SCOM – Monitoring a Service – Part 2 basic service monitor

This is part 2 of the multiple part series on monitoring a service (yeah how much can we say about this…?).
To start the links to other parts of the series:

And now on to monitor a windows service the very very basic way. We will create a new management pack to hold the service monitor and we will add a basic windows service unit monitor that creates an alert when the monitored service is not running. This is very basic and will do no more or less than stated 🙂 I will screenshot a bit often here in parts 2 and 3 of this blog post and will assume some things in other parts.
Go into the SCOM Console and move into the Authoring pane.
Expand Management Pack Objects and select Monitors.
In the menu bar or in the Actions pane select Create a Monitor -> Unit Monitor.

The Create a unit monitor wizard opens up. Before we do anything else we need to have a management pack to save stuff in. We could have done this before, but in this case I will use the first monitor we create as an opportunity to create a new management pack. So near the bottom of this screen click the New button.

When the Create a Management Pack wizard opens we add a Name for the management pack. In this case I use “Services Part2”, but normally this would say something about the application you would want to monitor or the purpose of it. We can add a description here.

We finish this part of the wizard by clicking Next and Create. This will bring us back to the Create a unit monitor wizard and the newly created management pack will be listed as the destination management pack near the bottom of the screen. Next we define what kind of monitor we want near the top of the screen. In our case this is Windows Services -> Basic Service Monitor. Click Next to continue.

In the general properties we will define a name for the monitor. In this case I will just use “FCS AM Service” as Name and Description to keep it simple.
Now we need to specify a Monitor target. So click the Select button in the middle of the screen.

We see a big list of targets (and we see even more when we select the View all targets option). We need to think of where we could possibly target this. Well, one of the things we know is that it runs on windows computers. That could give us Windows Computer and Windows Operating System for instance (if we say that we dont want to specify a specific operating system). I will go with Windows Computer for now.

We need to specify the Parent monitor now. As we are monitoring the running state of a service we will use the availability parent monitor. And click Next.

So now it asks us for the Service name. It is easier to browse there, so we use the small button with the three dots.

Pick a machine where you know this service is installed. Find the service you want to monitor in the list and select it. In my case I pick the Microsoft Forefront Client Security Antimalware Service.

When we click OK it will bring us back to the wizard and it gives us the name of the service (as windows would understand it).

Click Next and we can configure what the health should be if the service is not running. In the box where it says Health State for the row where it says Service is not running we can select what state we want by clicking and using the dropdown that appears to either select Critical or Warning. For this example I just think this is a security service so I will leave it as Critical.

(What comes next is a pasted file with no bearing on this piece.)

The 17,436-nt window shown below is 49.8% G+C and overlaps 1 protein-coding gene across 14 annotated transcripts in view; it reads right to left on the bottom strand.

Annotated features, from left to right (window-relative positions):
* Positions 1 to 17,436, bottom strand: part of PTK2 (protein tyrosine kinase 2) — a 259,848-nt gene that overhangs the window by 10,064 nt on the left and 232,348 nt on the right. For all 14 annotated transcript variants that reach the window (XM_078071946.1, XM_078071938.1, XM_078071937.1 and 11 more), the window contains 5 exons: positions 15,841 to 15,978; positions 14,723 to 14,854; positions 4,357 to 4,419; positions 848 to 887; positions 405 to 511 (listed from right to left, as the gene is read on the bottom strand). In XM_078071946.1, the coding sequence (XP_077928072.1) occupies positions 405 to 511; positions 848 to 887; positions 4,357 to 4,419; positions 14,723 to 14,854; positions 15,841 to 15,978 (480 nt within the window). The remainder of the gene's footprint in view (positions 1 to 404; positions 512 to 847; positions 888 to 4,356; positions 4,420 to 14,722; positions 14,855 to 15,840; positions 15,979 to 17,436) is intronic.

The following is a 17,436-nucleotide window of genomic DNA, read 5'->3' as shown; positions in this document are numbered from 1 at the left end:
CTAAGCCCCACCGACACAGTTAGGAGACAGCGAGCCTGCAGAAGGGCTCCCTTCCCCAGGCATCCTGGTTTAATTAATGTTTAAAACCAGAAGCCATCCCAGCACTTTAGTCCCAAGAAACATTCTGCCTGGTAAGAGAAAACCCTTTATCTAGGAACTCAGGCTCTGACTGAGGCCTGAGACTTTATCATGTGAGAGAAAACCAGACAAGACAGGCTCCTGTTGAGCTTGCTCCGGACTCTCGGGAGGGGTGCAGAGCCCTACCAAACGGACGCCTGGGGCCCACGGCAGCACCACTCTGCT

Next step is to define if we want to generate alerts for this monitor. Lets go ahead and do that and check the checkbox. Next we need to define when to generate an alert. In my case I said that the state of service down should be Critical, so my choice is to generate an alert when the monitor is in a critical health state. If you had Warning in the previous screen you will need to use the warning state here as well in order to get alerts.
The checkbox to Automatically resolve the alert when the monitor returns to a healthy state is very usefull in most cases. So if the service returns to running state (either automatically or because you start it manually for instance) it will also close the alert for you in the SCOM console.
In the alert properties we can define an Alert name. BY default it displays the name of the monitor here. In my case I add some words to make it say “FCS AM Service is not running”. I copy that to the Alert description box below it and add some words to it suggesting to start the service. I will not add more fancy stuff here although the small button with three dots will give you possibilities to add the server name in the description for instance. Next we can also set Priority and Severity of the alert. I will leave it default for now. That will give us the following screen.

Now we can push the Create button to create the monitor.
We will have a monitor now for one service in a new management pack with alerting when this service is not running.

New I can pick a machine and stop this service and see if I get an alert in the monitoring pane in Active Alerts.

After starting the service the alert disappeared within the minute.
So that is the most basic quick and dirty way to monitor one service.
Now lets see in Part 3 of this series how we can do this using the Windows Service monitoring template and at the same time make a choice if we want to monitor the processor and memory usage of this service (process) and at what threshold it should start complaining.
Bob Cornelissen